Concerto in A minor for Violin, Cello and Orchestra, Op.102
Symphony No.3 in C minor, Op.44
William Preucil (violin) & Mark Kosower (cello)
Reviewed by: David M. Rice
Reviewed: 29 January, 2016
Venue: Knight Concert Hall, Adrienne Arsht Center, Miami, Florida
Orchestras often showcase their violin and cello principals in Brahms’s Double Concerto. I have attended several such performances, but this by the Cleveland was the best of the lot. Mark Kosower’s cello sang out with an exceptionally resonant tone in his opening solo, and William Preucil’s violin, voicing a second idea, was equally eloquent. Franz Welser-Möst drew idiomatic sounds from the Orchestra, partnering adroitly with the soloists, who navigated with virtuosity through the intricately scored opening movement. Announced by horns and woodwinds, the lullaby-like Andante was simply gorgeous. The performers brought out the humorous spirit of the gypsy-tinged Finale, Kosower surging forward with the principal theme, Preucil echoing the cello. The music’s charm emerged unfailingly.
The Brahms was framed by two Prokofiev works from 1929, each incorporating earlier material. Two of the four movements of Divertissement were adapted from Trapèze, a never-performed ballet score written for five instruments that was subsequently lost, and the Third Symphony is extensively based on the opera The Fiery Angel, which Prokofiev did not live to see performed in its entirety. Despite these similarities, the two works are wildly different, although each speaks in Prokofiev’s inimitable style.
In Divertissement, the Clevelanders did not allow the heavily rhythmic material in the opening Moderato and third-movement ‘Dance’ (the two adapted sections) to negate the light-hearted spirit that the work’s title suggests. The Larghetto featured lovely solos on flute and violin, the latter ably performed by Peter Otto, who occupied the concertmaster’s chair. Although the ‘Epilogue’ felt more symphonic than the preceding movements, Welser-Möst kept the brass’s contributions more humorous than serious, and by speeding up the whirling violins he maximized the cleverness of the sudden ending.
The concert concluded with a no-holds-barred account of the Third Symphony that bristled with excitement from the initial clanging bells to the deep tremolos that underlie the ultimate chords. In the opening Moderato, the violins’ interplay with horns and brass was fascinating, with high-pitched interjections from flute, piccolo and trumpets. The brass was terrific as it broke into a jaunty, sardonic march, with accented rhythms, ultimately resolving into a return of the powerful opening motif that began the Symphony and then dying away with Jonathan Sherwin’s contrabassoon solo.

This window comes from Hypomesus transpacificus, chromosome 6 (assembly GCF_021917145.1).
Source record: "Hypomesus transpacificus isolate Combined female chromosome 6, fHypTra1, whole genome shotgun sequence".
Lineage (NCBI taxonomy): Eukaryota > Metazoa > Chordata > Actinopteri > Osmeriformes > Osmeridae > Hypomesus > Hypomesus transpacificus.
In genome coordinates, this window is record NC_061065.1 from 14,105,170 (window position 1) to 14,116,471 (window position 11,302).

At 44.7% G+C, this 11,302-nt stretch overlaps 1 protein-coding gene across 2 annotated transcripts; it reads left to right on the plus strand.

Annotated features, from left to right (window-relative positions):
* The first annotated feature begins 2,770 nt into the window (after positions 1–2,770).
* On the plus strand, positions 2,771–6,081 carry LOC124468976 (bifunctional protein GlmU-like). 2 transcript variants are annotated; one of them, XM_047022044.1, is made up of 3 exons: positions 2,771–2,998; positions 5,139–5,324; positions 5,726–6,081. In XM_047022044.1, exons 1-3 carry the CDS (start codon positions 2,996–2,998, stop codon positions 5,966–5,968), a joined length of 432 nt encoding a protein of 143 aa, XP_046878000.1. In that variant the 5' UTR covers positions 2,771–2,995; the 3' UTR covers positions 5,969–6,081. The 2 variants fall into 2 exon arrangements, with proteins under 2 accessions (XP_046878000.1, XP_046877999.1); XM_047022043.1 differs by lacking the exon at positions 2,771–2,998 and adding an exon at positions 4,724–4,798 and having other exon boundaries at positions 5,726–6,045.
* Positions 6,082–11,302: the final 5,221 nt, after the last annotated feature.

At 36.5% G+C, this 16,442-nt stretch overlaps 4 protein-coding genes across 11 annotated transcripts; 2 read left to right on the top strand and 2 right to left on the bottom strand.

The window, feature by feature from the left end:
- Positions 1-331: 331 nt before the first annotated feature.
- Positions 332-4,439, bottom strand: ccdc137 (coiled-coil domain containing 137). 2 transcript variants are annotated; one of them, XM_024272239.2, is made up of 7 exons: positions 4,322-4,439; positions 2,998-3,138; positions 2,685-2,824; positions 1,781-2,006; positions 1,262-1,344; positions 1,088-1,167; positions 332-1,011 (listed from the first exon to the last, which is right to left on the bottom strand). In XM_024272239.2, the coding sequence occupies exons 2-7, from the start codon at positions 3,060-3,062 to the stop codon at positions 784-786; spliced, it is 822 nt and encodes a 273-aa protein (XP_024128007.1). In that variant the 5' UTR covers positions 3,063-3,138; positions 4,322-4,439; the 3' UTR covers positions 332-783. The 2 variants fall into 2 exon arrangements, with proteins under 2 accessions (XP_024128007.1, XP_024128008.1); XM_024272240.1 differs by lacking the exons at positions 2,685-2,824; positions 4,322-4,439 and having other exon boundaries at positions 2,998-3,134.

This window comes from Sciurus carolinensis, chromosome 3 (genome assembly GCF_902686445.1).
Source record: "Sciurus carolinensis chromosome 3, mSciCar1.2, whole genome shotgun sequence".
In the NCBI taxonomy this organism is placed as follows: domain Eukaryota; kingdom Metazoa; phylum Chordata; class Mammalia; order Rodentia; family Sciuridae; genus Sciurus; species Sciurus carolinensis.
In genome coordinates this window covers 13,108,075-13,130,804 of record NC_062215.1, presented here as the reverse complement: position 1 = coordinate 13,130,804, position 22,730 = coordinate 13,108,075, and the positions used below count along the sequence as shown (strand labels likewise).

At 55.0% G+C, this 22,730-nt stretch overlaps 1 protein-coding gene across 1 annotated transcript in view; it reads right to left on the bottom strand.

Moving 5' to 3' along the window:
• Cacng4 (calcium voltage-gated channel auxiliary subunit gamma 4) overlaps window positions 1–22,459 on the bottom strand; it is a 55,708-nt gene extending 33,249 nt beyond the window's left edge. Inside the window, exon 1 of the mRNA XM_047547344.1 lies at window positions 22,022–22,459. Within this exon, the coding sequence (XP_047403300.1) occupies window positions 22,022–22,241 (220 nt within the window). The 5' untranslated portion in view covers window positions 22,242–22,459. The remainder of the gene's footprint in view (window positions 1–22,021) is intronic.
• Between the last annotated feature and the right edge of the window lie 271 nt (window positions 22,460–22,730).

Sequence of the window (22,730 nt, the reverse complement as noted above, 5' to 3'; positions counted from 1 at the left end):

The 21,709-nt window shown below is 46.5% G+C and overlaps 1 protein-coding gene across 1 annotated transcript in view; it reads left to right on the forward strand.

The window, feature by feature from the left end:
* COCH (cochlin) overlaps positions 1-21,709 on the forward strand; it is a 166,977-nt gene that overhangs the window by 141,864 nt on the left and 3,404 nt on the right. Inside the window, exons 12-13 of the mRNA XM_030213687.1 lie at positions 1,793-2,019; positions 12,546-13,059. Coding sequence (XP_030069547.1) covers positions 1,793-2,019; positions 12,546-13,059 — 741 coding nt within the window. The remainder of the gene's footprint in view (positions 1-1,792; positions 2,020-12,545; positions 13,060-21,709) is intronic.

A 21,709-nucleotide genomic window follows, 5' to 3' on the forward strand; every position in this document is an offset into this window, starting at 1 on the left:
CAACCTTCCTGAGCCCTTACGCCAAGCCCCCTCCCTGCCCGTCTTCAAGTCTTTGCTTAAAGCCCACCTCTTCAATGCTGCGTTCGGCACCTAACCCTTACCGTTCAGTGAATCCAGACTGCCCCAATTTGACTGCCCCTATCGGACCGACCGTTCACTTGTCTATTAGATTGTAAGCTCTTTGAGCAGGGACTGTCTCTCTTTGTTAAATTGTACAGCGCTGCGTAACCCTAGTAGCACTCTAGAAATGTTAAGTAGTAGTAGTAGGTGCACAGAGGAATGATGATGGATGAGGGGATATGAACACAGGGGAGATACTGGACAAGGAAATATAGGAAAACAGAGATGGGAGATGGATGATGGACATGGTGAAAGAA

The inner movements proved showpieces for the Cleveland strings. In the Andante, muted lower instruments introduced the main theme, but as the level of excitement rose, sensations and glissandos dominated, with Otto again contributing a lyrical solo. The playing was even more spectacular in the agitated Scherzo in which, after initial figures on violins and violas, all the strings (other than double basses) are subdivided into three parts, playing in intricate counterpoint. Bass-drum beats and a lovely flute solo lead to a contrasting Trio that included excellent solos on clarinet and trumpet.
In the Finale, Welser-Möst unleashed even greater power with strong string chords and brass-choir melodies interlaced with percussion strokes. A passage with bassoon and contrabassoon accompanied by persistent chattering trumpets briefly injected a satirical touch. Tension was cranked up again leading to a shattering discord. The concluding brass chords over drums and weighty strings left the audience in stunned silence until Welser-Möst finally lowered his hand.
As a prelude to the concert, five members of the Cleveland Orchestra performed two movements each from Prokofiev’s Sonata for Two Violins (Opus 56) and Brahms’s Horn Trio, Opus 40.